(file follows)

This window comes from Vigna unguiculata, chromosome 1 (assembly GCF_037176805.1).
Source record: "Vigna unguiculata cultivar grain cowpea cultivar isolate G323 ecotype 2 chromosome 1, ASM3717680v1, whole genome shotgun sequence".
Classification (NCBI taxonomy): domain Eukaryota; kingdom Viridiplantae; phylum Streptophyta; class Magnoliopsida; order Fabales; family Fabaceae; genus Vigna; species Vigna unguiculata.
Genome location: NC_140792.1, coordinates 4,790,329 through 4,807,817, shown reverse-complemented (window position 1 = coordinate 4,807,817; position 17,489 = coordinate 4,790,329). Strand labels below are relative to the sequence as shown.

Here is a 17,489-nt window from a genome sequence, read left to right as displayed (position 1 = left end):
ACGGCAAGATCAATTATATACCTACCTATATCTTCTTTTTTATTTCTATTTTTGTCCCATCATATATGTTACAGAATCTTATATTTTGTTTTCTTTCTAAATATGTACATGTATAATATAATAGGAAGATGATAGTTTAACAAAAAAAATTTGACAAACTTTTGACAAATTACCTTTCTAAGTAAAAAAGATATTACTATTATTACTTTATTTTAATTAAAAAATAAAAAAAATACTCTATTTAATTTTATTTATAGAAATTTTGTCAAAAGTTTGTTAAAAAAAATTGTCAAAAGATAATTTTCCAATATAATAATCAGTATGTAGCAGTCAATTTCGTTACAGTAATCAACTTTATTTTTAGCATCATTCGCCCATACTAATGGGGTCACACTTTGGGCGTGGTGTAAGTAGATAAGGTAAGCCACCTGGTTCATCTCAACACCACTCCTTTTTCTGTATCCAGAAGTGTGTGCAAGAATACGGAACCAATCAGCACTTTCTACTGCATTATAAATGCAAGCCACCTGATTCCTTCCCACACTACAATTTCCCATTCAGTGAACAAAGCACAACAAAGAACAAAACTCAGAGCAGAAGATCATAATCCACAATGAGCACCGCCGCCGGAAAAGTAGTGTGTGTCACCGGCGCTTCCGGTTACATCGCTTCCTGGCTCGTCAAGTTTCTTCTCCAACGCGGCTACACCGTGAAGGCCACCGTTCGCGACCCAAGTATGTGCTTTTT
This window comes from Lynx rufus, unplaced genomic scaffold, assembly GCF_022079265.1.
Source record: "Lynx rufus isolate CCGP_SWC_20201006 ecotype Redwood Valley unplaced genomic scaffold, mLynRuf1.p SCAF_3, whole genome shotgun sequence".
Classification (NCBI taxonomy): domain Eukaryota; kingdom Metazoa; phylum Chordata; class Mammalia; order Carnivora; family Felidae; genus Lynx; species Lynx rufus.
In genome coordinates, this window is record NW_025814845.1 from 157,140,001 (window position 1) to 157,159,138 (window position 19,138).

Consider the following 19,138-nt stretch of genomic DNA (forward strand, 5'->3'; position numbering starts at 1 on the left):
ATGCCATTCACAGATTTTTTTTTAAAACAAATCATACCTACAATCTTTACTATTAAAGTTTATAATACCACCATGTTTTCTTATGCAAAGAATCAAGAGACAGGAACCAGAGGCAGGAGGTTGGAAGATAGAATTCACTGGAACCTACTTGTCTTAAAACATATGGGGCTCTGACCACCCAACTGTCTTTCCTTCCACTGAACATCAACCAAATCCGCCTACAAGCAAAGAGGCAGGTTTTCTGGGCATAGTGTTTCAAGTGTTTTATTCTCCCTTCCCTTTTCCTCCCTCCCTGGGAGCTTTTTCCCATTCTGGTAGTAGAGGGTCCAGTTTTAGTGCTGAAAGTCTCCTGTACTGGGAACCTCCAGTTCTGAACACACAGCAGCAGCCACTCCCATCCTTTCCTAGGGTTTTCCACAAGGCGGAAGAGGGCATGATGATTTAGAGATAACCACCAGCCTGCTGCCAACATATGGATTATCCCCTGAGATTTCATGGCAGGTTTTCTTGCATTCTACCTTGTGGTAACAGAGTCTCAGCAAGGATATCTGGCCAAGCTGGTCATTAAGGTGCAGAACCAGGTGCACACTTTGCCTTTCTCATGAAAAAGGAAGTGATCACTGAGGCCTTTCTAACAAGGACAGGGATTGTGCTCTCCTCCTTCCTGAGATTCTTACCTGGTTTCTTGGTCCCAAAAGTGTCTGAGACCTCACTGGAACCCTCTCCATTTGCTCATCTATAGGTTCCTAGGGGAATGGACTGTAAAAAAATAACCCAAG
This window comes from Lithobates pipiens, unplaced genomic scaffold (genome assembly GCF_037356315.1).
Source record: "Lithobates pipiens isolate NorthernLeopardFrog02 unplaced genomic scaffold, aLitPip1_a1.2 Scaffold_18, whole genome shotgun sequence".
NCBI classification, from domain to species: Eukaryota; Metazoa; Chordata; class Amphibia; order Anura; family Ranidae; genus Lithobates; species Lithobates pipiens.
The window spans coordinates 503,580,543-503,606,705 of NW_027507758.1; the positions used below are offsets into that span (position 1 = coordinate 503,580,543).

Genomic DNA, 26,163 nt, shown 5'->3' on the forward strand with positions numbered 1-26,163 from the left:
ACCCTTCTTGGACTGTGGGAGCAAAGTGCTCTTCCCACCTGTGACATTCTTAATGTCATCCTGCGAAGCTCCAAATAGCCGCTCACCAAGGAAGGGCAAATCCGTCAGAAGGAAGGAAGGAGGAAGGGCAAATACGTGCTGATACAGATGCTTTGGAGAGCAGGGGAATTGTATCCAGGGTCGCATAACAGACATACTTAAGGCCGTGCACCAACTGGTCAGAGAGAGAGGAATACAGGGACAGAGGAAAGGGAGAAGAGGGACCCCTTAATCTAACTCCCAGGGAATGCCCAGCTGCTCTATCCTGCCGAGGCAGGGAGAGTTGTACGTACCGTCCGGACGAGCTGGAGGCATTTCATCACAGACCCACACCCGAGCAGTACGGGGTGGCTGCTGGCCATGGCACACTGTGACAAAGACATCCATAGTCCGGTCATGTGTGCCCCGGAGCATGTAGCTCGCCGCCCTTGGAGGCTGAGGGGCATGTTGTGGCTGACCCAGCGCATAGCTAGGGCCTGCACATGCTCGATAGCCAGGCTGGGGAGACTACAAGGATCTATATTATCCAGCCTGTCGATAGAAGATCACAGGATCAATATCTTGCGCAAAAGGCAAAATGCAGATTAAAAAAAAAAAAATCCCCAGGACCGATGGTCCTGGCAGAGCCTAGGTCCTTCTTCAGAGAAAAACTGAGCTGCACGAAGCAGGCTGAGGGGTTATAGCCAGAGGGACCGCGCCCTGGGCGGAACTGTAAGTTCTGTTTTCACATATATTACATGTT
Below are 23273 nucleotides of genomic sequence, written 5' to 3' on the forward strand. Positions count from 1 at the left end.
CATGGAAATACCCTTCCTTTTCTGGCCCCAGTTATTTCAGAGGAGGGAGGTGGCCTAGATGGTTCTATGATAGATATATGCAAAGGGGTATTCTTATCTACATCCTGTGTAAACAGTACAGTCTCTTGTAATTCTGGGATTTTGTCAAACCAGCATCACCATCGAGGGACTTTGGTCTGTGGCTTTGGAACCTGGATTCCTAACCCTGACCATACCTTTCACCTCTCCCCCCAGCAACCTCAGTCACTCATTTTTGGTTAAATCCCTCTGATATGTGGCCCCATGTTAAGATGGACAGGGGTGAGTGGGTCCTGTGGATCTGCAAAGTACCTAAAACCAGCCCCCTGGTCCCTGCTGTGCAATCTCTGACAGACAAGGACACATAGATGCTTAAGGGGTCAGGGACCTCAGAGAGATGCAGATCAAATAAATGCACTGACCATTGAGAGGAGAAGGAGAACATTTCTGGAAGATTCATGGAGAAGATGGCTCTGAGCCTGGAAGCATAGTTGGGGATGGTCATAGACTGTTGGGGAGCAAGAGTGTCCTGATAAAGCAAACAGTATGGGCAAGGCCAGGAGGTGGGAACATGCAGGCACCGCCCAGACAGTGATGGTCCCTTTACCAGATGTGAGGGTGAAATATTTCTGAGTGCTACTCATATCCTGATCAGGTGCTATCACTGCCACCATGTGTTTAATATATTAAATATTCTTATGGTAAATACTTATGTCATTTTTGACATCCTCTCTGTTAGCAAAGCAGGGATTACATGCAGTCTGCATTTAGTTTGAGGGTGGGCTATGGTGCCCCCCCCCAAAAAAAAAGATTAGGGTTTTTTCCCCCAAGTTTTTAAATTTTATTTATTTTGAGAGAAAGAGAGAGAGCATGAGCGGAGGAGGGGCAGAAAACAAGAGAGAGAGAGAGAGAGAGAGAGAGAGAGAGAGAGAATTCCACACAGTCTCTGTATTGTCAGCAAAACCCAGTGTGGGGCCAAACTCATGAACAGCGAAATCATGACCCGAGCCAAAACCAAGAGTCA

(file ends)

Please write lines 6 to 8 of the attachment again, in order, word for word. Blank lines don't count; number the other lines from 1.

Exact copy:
ACGGCAAGATCAATTATATACCTACCTATATCTTCTTTTTTATTTCTATTTTTGTCCCATCATATATGTTACAGAATCTTATATTTTGTTTTCTTTCTAAATATGTACATGTATAATATAATAGGAAGATGATAGTTTAACAAAAAAAATTTGACAAACTTTTGACAAATTACCTTTCTAAGTAAAAAAGATATTACTATTATTACTTTATTTTAATTAAAAAATAAAAAAAATACTCTATTTAATTTTATTTATAGAAATTTTGTCAAAAGTTTGTTAAAAAAAATTGTCAAAAGATAATTTTCCAATATAATAATCAGTATGTAGCAGTCAATTTCGTTACAGTAATCAACTTTATTTTTAGCATCATTCGCCCATACTAATGGGGTCACACTTTGGGCGTGGTGTAAGTAGATAAGGTAAGCCACCTGGTTCATCTCAACACCACTCCTTTTTCTGTATCCAGAAGTGTGTGCAAGAATACGGAACCAATCAGCACTTTCTACTGCATTATAAATGCAAGCCACCTGATTCCTTCCCACACTACAATTTCCCATTCAGTGAACAAAGCACAACAAAGAACAAAACTCAGAGCAGAAGATCATAATCCACAATGAGCACCGCCGCCGGAAAAGTAGTGTGTGTCACCGGCGCTTCCGGTTACATCGCTTCCTGGCTCGTCAAGTTTCTTCTCCAACGCGGCTACACCGTGAAGGCCACCGTTCGCGACCCAAGTATGTGCTTTTT
This window comes from Lynx rufus, unplaced genomic scaffold, assembly GCF_022079265.1.
Source record: "Lynx rufus isolate CCGP_SWC_20201006 ecotype Redwood Valley unplaced genomic scaffold, mLynRuf1.p SCAF_3, whole genome shotgun sequence".